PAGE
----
This article is not a substitute for veterinary diagnosis or treatment of any condition, symptom, or disease. Please consult with your veterinarian if your dog is suffering from any troubling symptoms.
Is your dog aggressive with other dogs, people, or around certain triggers such as food, toys, or places (such as her favorite spot on the couch)? This article will help you learn more about aggression in dogs, what can cause it, a few key training tips, and the science behind a natural product, CBD oil, that may be able to help.
Before we dive in, it is important to note that dog aggression can be dangerous, and sometimes needs the help of a professional canine behaviorist to correct. Many well meaning owners may unintentionally make aggression worse either by misdiagnosing the root cause of the aggression, or by using outdated training techniques or “common sense” that can actually make aggressive dogs even more dangerous.
This article isn’t a substitute for professional guidance. This is particularly true if your dog could hurt other pets or people with their aggressive behavior. However, we do hope that it will provide you with a better understanding of this common behavioral problem and some of the best tools to use as you help your canine companion find a calmer way of being in the world.
Types of Dog Aggression
According to the ASPCA, there are 11 common types of dog aggression, pictured in the image above. Helping your dog overcome aggression always starts by developing a clear picture of what is causing the problem in the first place.
The outdated “dominance” model of canine psychology assumes that most or all aggression problems in dogs are caused by them being too dominant, or not submissive enough. However, we now know that dogs have complex social and emotional lives and that, more often than not, aggression is triggered by fear, insecurity, and anxiety.
Take a look at the 11 types of dog aggression above and notice that almost all of them (with the exception of pain induced and predatory) involve anxiety about a certain trigger. For example:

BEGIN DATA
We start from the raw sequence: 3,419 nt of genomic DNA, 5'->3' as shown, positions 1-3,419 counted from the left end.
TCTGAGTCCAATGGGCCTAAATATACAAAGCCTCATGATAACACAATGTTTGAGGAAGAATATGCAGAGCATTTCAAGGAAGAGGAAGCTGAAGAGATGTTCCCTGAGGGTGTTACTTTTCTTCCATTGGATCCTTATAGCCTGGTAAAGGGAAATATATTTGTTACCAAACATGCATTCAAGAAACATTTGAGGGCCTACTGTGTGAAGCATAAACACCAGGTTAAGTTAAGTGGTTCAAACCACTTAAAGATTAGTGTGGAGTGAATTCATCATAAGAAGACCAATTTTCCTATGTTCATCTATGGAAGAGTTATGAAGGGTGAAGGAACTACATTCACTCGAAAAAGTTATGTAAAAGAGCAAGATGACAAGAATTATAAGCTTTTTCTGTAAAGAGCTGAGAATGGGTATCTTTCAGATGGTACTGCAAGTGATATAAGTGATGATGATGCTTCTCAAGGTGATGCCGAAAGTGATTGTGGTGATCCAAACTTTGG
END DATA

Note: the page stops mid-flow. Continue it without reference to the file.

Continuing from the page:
Territorial and Possessive: Anxiety about a place or a valued possession being threatened or lost.
Social: Anxiety about one’s place in the pack and the fear of losing status.
Defensive: Anxiety about an impending threat in response to a certain trigger such as being on a leash around other dogs or being approached by a person with newspaper in their hands.
Learning to recognize exactly what is causing your dog’s anxiety is usually the first step of any behavioral training program. Once that trigger has been identified, you can begin to “reprogram” that anxiety response using positive reinforcement, reconditioning, and desensitization techniques developed from decades of research in animal behavior and learning.
Aggressive Dog Training Tips
Never Punish the Warning Signs
The outdated “dominance” model suggests that all dog aggression is caused by dogs who think they are “alphas” and who insist on aggressively dominating everything and everyone around them. Unfortunately, these models of dog behavior are not only incorrect, they often do more harm than good. Trainers that use this theory often recommend “dominating” or punishing such dogs at the first signs of aggression such as raised hackles, growling, hard stance, baring teeth, licking lips, etc.
The problem with this is that all it does is make an already insecure dog feel even more insecure by adding a real threat of harm to whatever is triggering the fear in the first place. In addition, it trains them to stop giving warning signals that they are feeling anxious and threatened. Such dogs become more dangerous because they will eventually stop giving any warning of their fear, and instead, launch right into an attack when their fear becomes too much for them to handle.